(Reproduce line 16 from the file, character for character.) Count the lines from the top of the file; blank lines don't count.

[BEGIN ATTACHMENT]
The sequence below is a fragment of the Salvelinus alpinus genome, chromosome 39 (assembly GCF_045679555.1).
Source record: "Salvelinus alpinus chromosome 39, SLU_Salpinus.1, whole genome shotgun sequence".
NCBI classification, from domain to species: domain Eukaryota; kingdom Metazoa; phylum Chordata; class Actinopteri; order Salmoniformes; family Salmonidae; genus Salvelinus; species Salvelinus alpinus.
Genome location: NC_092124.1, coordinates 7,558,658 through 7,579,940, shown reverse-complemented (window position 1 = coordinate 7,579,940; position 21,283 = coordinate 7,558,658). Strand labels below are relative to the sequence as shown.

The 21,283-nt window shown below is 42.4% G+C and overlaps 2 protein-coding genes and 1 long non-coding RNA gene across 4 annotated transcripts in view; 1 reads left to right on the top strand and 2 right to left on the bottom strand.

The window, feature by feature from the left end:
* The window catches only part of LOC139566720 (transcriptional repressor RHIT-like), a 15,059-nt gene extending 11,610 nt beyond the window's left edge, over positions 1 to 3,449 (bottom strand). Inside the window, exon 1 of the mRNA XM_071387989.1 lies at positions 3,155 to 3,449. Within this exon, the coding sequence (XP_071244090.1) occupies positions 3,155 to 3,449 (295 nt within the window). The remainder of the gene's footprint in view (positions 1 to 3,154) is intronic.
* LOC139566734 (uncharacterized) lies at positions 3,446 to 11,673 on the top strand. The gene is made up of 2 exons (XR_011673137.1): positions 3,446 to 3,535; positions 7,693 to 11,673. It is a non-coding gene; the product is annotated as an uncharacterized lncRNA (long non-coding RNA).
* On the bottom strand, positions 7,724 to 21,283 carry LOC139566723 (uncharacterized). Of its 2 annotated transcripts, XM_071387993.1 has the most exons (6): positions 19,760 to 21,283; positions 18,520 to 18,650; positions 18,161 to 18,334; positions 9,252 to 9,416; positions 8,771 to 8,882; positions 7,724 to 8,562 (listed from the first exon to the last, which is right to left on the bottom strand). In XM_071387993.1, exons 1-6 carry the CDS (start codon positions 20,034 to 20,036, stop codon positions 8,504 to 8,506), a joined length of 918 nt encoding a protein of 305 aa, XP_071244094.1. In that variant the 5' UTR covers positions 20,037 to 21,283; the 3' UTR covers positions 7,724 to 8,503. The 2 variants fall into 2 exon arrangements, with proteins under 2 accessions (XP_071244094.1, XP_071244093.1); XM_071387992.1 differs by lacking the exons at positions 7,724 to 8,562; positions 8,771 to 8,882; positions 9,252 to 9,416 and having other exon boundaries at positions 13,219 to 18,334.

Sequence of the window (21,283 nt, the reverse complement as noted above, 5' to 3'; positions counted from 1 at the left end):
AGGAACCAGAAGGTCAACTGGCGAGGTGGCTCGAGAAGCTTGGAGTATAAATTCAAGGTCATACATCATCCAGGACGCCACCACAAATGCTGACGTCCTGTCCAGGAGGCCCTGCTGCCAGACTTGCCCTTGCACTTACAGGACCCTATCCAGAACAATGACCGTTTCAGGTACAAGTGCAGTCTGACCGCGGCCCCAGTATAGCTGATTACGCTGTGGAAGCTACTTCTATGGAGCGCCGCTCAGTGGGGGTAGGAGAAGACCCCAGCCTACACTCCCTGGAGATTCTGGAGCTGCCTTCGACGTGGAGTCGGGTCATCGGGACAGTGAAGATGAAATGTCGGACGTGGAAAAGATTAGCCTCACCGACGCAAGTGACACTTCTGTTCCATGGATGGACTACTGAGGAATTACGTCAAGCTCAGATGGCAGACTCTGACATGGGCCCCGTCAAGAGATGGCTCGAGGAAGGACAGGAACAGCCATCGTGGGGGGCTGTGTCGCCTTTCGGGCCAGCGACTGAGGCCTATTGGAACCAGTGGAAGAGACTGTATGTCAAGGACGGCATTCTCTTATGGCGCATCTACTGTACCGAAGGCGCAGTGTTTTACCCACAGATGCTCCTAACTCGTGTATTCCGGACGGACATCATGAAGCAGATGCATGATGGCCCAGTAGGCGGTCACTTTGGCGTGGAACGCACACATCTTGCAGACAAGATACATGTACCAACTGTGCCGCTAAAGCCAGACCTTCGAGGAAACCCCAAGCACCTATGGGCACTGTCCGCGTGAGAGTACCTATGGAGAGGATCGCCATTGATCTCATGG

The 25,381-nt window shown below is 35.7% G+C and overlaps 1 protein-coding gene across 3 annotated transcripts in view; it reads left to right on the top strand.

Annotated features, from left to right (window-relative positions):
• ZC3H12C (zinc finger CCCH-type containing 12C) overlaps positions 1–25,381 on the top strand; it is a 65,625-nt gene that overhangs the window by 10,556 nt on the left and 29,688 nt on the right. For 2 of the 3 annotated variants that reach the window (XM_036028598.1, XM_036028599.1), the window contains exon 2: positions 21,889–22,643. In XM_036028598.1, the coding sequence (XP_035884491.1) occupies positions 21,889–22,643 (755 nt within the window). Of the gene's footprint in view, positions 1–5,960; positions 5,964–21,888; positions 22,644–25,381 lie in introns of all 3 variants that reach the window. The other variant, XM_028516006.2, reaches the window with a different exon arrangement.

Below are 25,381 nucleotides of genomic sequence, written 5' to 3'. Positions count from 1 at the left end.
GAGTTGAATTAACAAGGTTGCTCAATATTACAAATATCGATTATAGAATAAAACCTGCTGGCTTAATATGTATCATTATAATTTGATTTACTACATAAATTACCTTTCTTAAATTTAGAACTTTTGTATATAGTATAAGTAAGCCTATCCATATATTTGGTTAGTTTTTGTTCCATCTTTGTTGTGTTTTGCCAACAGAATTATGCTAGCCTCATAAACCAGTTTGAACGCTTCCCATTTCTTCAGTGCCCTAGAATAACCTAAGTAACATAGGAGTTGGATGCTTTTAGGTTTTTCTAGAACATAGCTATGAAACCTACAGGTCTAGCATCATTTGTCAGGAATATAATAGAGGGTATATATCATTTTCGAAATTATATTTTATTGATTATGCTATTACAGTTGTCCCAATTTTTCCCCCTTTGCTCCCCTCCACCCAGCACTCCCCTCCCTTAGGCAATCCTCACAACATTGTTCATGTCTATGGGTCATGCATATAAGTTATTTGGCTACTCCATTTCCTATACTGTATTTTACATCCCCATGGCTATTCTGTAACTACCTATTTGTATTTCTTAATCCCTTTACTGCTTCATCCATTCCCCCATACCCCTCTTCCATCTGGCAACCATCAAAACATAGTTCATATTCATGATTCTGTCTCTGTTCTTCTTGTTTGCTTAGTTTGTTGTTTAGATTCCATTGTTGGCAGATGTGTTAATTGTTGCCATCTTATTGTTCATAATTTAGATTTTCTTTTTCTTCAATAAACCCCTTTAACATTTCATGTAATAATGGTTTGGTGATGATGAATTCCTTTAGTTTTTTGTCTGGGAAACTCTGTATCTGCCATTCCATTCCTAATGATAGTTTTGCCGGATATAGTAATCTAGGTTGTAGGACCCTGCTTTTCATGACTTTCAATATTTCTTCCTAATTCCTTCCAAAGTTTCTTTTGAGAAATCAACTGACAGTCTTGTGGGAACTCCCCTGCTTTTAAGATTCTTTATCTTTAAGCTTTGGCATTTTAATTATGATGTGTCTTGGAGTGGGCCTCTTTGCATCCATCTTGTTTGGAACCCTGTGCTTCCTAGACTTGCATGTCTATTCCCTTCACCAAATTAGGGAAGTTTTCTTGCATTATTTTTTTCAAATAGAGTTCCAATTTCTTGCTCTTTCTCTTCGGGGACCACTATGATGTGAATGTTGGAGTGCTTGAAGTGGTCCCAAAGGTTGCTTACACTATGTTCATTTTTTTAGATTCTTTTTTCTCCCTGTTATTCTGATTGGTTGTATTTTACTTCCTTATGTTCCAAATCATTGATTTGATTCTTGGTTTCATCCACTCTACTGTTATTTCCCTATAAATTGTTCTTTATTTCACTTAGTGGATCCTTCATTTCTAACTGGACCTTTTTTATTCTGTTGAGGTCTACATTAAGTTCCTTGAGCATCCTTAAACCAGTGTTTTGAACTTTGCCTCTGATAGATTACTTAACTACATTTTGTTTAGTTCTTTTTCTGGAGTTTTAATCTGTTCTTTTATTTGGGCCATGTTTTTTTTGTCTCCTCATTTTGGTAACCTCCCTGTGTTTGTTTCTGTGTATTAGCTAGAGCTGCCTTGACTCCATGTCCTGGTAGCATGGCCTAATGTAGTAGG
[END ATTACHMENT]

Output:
GAGTTGAATTAACAAGGTTGCTCAATATTACAAATATCGATTATAGAATAAAACCTGCTGGCTTAATATGTATCATTATAATTTGATTTACTACATAAATTACCTTTCTTAAATTTAGAACTTTTGTATATAGTATAAGTAAGCCTATCCATATATTTGGTTAGTTTTTGTTCCATCTTTGTTGTGTTTTGCCAACAGAATTATGCTAGCCTCATAAACCAGTTTGAACGCTTCCCATTTCTTCAGTGCCCTAGAATAACCTAAGTAACATAGGAGTTGGATGCTTTTAGGTTTTTCTAGAACATAGCTATGAAACCTACAGGTCTAGCATCATTTGTCAGGAATATAATAGAGGGTATATATCATTTTCGAAATTATATTTTATTGATTATGCTATTACAGTTGTCCCAATTTTTCCCCCTTTGCTCCCCTCCACCCAGCACTCCCCTCCCTTAGGCAATCCTCACAACATTGTTCATGTCTATGGGTCATGCATATAAGTTATTTGGCTACTCCATTTCCTATACTGTATTTTACATCCCCATGGCTATTCTGTAACTACCTATTTGTATTTCTTAATCCCTTTACTGCTTCATCCATTCCCCCATACCCCTCTTCCATCTGGCAACCATCAAAACATAGTTCATATTCATGATTCTGTCTCTGTTCTTCTTGTTTGCTTAGTTTGTTGTTTAGATTCCATTGTTGGCAGATGTGTTAATTGTTGCCATCTTATTGTTCATAATTTAGATTTTCTTTTTCTTCAATAAACCCCTTTAACATTTCATGTAATAATGGTTTGGTGATGATGAATTCCTTTAGTTTTTTGTCTGGGAAACTCTGTATCTGCCATTCCATTCCTAATGATAGTTTTGCCGGATATAGTAATCTAGGTTGTAGGACCCTGCTTTTCATGACTTTCAATATTTCTTCCTAATTCCTTCCAAAGTTTCTTTTGAGAAATCAACTGACAGTCTTGTGGGAACTCCCCTGCTTTTAAGATTCTTTATCTTTAAGCTTTGGCATTTTAATTATGATGTGTCTTGGAGTGGGCCTCTTTGCATCCATCTTGTTTGGAACCCTGTGCTTCCTAGACTTGCATGTCTATTCCCTTCACCAAATTAGGGAAGTTTTCTTGCATTATTTTTTTCAAATAGAGTTCCAATTTCTTGCTCTTTCTCTTCGGGGACCACTATGATGTGAATGTTGGAGTGCTTGAAGTGGTCCCAAAGGTTGCTTACACTATGTTCATTTTTTTAGATTCTTTTTTCTCCCTGTTATTCTGATTGGTTGTATTTTACTTCCTTATGTTCCAAATCATTGATTTGATTCTTGGTTTCATCCACTCTACTGTTATTTCCCTATAAATTGTTCTTTATTTCACTTAGTGGATCCTTCATTTCTAACTGGACCTTTTTTATTCTGTTGAGGTCTACATTAAGTTCCTTGAGCATCCTTAAACCAGTGTTTTGAACTTTGCCTCTGATAGATTACTTAACTACATTTTGTTTAGTTCTTTTTCTGGAGTTTTAATCTGTTCTTTTATTTGGGCCATGTTTTTTTTGTCTCCTCATTTTGGTAACCTCCCTGTGTTTGTTTCTGTGTATTAGCTAGAGCTGCCTTGACTCCATGTCCTGGTAGCATGGCCTAATGTAGTAGG